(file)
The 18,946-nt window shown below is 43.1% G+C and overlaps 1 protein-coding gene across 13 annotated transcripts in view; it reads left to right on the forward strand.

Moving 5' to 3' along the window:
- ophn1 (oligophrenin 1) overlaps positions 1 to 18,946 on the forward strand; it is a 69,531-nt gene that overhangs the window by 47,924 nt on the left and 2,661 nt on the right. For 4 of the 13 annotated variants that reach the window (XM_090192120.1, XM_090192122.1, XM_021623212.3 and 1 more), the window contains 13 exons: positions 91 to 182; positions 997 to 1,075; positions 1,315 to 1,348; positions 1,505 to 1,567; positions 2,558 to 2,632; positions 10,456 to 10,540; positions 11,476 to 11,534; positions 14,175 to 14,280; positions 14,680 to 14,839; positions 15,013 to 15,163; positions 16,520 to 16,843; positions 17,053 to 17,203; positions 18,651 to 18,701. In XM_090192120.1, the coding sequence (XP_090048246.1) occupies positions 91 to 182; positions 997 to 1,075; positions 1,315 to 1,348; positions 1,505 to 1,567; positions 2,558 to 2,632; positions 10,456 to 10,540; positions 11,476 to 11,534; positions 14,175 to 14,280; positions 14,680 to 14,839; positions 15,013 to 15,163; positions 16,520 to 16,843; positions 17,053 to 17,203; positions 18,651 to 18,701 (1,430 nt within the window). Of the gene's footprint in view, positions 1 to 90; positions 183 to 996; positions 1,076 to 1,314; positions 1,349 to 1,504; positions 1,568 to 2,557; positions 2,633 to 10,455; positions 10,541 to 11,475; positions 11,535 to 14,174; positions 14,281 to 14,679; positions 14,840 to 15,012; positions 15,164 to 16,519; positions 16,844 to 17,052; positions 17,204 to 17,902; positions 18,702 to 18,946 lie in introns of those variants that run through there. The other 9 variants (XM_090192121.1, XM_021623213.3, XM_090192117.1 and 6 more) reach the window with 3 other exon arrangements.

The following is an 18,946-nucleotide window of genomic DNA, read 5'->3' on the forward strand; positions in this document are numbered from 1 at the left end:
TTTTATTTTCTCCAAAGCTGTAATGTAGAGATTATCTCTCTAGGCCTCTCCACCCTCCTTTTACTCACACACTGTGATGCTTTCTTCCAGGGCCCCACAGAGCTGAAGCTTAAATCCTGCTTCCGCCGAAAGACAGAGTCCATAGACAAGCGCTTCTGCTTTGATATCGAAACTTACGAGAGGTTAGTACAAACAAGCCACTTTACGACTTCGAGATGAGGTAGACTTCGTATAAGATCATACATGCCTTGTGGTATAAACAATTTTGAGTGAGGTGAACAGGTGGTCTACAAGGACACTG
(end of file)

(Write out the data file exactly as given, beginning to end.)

The 18,946-nt window shown below is 43.1% G+C and overlaps 1 protein-coding gene across 13 annotated transcripts in view; it reads left to right on the forward strand.

Moving 5' to 3' along the window:
- ophn1 (oligophrenin 1) overlaps positions 1 to 18,946 on the forward strand; it is a 69,531-nt gene that overhangs the window by 47,924 nt on the left and 2,661 nt on the right. For 4 of the 13 annotated variants that reach the window (XM_090192120.1, XM_090192122.1, XM_021623212.3 and 1 more), the window contains 13 exons: positions 91 to 182; positions 997 to 1,075; positions 1,315 to 1,348; positions 1,505 to 1,567; positions 2,558 to 2,632; positions 10,456 to 10,540; positions 11,476 to 11,534; positions 14,175 to 14,280; positions 14,680 to 14,839; positions 15,013 to 15,163; positions 16,520 to 16,843; positions 17,053 to 17,203; positions 18,651 to 18,701. In XM_090192120.1, the coding sequence (XP_090048246.1) occupies positions 91 to 182; positions 997 to 1,075; positions 1,315 to 1,348; positions 1,505 to 1,567; positions 2,558 to 2,632; positions 10,456 to 10,540; positions 11,476 to 11,534; positions 14,175 to 14,280; positions 14,680 to 14,839; positions 15,013 to 15,163; positions 16,520 to 16,843; positions 17,053 to 17,203; positions 18,651 to 18,701 (1,430 nt within the window). Of the gene's footprint in view, positions 1 to 90; positions 183 to 996; positions 1,076 to 1,314; positions 1,349 to 1,504; positions 1,568 to 2,557; positions 2,633 to 10,455; positions 10,541 to 11,475; positions 11,535 to 14,174; positions 14,281 to 14,679; positions 14,840 to 15,012; positions 15,164 to 16,519; positions 16,844 to 17,052; positions 17,204 to 17,902; positions 18,702 to 18,946 lie in introns of those variants that run through there. The other 9 variants (XM_090192121.1, XM_021623213.3, XM_090192117.1 and 6 more) reach the window with 3 other exon arrangements.

The following is an 18,946-nucleotide window of genomic DNA, read 5'->3' on the forward strand; positions in this document are numbered from 1 at the left end:
TTTTATTTTCTCCAAAGCTGTAATGTAGAGATTATCTCTCTAGGCCTCTCCACCCTCCTTTTACTCACACACTGTGATGCTTTCTTCCAGGGCCCCACAGAGCTGAAGCTTAAATCCTGCTTCCGCCGAAAGACAGAGTCCATAGACAAGCGCTTCTGCTTTGATATCGAAACTTACGAGAGGTTAGTACAAACAAGCCACTTTACGACTTCGAGATGAGGTAGACTTCGTATAAGATCATACATGCCTTGTGGTATAAACAATTTTGAGTGAGGTGAACAGGTGGTCTACAAGGACACTG